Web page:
‘Matthew’s Book’ is a small project but it has generated a big response. The book is on an iPad. It provides a multi-media guide to Matthew and his needs. The book will follow Matthew wherever he goes, including hospital, to ensure that all staff working with him can quickly find out about the essential aspects of his care .. and what good practice means for him. Continue reading
People’s surplus time is something we can make much more of, particularly with regard to the needs of older people who are isolated or who feel vulnerable. To capitalise on this resource we have to tackle those obstacles that reduce people’s propensity to offer their surplus time. The solutions may be many but include technologies that allow people to identify where their surplus time, however marginal, can be used to good effect, achieving a better connectedness between formal care, informal family care and other community support, enabling organisations and groups to increase mutual support within existing structures, changing the perception of what older people have to offer, and supporting people to create their own systems of informal support. For each of these proposals there is a practical agenda. Continue reading
Watching Dispatches on Channel 4 about the failings of surgeon Ian Paterson, we have to ask again why more people didn’t speak up about something that plainly was going wrong. There must have been many people involved in his operations and their aftermath. Clearly, intimidation is an issue and fear of reprisals. Also, there is the way in which a man with such authority, power and self-confidence can make others doubt their own judgement. We’ve proposed on this site that the web app Care Comments could help. Through Care Comments people submit their observations in a low-risk way to service commissioners. In the Paterson case we might suppose that observations would have been submitted from .. fellow surgeons, theatre colleagues, ward staff, referring GPs, Macmillan nurses etc. With such a volume of data that cross references and triangulates to confirm a problem, the imperative to take action is strong. It’s not the only solution, but it is worth consideration.
Decision making software helps in many areas of life both professional and personal. But it hasn’t infiltrated into the world of social care. That’s strange when the kinds of decisions people are being asked to make about how to use their personal budgets are complex, far-reaching and difficult. Read more on the IdeaShare page, and if you’re interested, leave a comment.
- in a church congregation the person who sits in the front pew gets to find out that the couple in the back pew could benefit from his knowledge of pensions and annuities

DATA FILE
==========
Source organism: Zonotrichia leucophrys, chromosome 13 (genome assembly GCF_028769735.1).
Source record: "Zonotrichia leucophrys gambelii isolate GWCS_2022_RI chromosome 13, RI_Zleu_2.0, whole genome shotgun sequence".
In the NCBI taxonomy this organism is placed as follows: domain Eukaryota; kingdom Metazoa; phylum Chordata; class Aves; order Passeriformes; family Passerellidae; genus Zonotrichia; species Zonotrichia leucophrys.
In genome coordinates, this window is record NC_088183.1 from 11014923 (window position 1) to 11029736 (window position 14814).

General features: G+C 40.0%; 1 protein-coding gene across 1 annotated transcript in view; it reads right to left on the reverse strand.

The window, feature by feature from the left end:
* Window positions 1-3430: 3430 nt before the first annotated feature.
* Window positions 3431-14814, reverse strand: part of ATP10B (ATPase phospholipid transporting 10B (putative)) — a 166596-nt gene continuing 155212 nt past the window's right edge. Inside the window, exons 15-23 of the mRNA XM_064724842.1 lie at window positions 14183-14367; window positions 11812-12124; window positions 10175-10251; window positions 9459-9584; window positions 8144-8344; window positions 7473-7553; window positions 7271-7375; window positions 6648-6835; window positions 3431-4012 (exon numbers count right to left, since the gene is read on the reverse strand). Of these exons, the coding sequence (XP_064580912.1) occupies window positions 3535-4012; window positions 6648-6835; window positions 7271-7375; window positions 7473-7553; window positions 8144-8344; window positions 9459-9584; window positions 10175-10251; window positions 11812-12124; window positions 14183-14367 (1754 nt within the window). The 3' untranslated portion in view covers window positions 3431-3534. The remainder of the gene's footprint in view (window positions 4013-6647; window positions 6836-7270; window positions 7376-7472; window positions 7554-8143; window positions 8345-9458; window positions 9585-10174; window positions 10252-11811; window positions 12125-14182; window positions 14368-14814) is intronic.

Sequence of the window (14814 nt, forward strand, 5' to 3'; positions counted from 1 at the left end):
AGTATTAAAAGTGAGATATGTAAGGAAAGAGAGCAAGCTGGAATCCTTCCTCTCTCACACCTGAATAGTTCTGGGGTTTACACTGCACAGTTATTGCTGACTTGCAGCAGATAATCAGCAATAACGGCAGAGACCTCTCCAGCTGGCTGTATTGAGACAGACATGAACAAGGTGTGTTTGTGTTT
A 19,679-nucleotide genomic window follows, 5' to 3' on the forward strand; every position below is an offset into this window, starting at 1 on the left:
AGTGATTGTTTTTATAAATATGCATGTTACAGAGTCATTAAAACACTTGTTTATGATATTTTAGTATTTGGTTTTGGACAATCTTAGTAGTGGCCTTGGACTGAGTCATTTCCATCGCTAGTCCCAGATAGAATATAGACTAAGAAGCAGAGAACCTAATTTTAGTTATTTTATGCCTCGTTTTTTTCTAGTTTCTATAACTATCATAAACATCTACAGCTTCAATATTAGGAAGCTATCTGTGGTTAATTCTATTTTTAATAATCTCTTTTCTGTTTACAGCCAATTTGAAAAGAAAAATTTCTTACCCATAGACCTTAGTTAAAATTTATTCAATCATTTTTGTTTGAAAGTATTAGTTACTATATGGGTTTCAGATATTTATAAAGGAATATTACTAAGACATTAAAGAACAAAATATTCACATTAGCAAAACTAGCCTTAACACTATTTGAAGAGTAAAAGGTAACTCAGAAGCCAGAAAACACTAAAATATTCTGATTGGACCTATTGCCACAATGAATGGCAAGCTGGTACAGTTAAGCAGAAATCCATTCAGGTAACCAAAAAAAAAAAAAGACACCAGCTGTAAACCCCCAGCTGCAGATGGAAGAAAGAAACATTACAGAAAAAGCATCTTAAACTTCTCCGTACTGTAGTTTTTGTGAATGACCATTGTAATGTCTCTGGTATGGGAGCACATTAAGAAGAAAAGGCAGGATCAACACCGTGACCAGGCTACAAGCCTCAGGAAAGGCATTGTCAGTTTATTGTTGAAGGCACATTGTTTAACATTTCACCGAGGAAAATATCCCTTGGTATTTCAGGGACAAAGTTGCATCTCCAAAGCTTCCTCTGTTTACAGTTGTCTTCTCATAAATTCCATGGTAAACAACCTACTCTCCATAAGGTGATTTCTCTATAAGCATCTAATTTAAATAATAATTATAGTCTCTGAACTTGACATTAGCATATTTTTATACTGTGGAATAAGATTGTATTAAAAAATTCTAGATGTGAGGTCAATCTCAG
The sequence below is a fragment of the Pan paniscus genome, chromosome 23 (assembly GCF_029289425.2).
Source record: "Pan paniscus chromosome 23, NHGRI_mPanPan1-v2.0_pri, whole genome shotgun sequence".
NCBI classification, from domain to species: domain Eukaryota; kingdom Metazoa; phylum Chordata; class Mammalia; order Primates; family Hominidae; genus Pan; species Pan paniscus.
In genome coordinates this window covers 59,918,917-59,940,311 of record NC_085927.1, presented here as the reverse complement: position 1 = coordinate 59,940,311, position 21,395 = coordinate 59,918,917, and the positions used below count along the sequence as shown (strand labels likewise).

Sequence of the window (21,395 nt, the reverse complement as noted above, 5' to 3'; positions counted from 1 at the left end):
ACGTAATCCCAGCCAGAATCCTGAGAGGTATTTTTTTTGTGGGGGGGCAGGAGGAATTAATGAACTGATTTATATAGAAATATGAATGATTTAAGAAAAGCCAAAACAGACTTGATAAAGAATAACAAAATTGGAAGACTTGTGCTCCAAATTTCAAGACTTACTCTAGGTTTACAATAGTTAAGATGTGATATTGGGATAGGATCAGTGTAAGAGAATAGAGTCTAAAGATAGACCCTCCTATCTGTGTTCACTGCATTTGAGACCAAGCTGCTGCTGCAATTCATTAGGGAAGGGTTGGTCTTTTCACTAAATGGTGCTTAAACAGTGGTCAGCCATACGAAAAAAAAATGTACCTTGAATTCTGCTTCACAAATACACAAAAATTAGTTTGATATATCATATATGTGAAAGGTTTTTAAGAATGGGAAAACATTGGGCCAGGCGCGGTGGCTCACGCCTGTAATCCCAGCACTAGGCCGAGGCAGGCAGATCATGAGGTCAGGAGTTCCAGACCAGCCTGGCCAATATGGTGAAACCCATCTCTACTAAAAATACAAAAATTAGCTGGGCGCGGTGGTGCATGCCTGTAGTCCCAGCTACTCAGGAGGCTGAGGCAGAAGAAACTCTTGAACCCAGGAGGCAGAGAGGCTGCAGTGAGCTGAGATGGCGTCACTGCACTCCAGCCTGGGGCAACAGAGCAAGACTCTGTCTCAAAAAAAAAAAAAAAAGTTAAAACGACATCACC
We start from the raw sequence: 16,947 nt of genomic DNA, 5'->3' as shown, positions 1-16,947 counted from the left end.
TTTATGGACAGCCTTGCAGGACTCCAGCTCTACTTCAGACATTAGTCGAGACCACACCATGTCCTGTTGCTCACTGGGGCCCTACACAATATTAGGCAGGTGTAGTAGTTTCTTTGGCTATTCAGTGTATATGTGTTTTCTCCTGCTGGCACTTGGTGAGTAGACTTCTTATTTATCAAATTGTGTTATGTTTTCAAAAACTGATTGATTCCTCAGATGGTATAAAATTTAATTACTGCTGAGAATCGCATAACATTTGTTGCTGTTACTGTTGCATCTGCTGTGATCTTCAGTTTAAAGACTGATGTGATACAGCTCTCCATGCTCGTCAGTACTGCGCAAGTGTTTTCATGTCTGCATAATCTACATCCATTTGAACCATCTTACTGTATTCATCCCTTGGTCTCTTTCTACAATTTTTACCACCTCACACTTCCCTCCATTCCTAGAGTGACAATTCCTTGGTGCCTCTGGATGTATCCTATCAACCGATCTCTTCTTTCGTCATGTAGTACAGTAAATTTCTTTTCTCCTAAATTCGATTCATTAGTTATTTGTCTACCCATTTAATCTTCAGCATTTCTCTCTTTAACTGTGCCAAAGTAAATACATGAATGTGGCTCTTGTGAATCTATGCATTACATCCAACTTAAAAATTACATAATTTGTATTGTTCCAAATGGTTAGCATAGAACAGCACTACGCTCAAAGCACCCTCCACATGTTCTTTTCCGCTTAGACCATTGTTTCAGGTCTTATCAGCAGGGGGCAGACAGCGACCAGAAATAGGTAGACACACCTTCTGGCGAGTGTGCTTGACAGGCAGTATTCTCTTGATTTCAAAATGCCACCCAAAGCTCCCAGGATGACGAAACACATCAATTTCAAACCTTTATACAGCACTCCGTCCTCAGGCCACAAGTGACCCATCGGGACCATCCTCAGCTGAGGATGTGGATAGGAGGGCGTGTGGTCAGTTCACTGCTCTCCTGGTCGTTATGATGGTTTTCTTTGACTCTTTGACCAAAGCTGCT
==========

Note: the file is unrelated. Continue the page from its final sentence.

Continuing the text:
- in a local authority the person who works in the Housing Office discovers that the person who’s a clerk in Trading Standards can sit in one evening a week with his elderly mother
- in a street the person in number 9 finds out that the family in number 38 would love to look after her dog when she goes away
- in a football supporters club the person who sits in the South Stand discovers that the person who sits 4 rows behind him also has a disabled son who enjoys rock music
- in a patients support group the newly diagnosed person can ask for advice from others who have more experience of the condition.
All of these begin with a existing affiliation to or identification with a group or organisation or community and lead to the discovery among the ‘members’ that they have more to offer each other than they could otherwise have known. This is the idea of ootiino.
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Think about what our lives would be without conversation. It is central to almost everything we do socially. Yet many people who rely on services have few, if any, conversations. This may have something to do with a speech or cognitive impairment or it may be associated with a memory problem. This is not to say that people aren’t spoken to or that they don’t themselves make every effort to communicate. But their experience is all too often superficial .. and all too often people who can’t readily engage in conversation are passed by or patronised. There are many communication apps but for some people these are difficult to use. We need to find ways to use technologies to support everyone to enter into rich conversations with others. We’re beginning to experiment with the iPad and a bit of software called iBooks Author. More on this here.
We’ve been working with health and social care colleagues in Hull on a new approach to enabling front-line workers to register what they observe in care services. The result is a proposed web application called Care Comments. This is a new approach to checking what is happening in services that have been commissioned by local authorities and clinical commissioning groups. We think that it provides an effective method to monitor service quality and limit risks to people who use services. It addresses a current weakness of regulation and inspection: that regulators and inspectors can face difficulties in capturing an ‘inside view’ of what is happening in services. Care Comments is most easily explained in this short video: https://vimeo.com/38625072 . Read more here.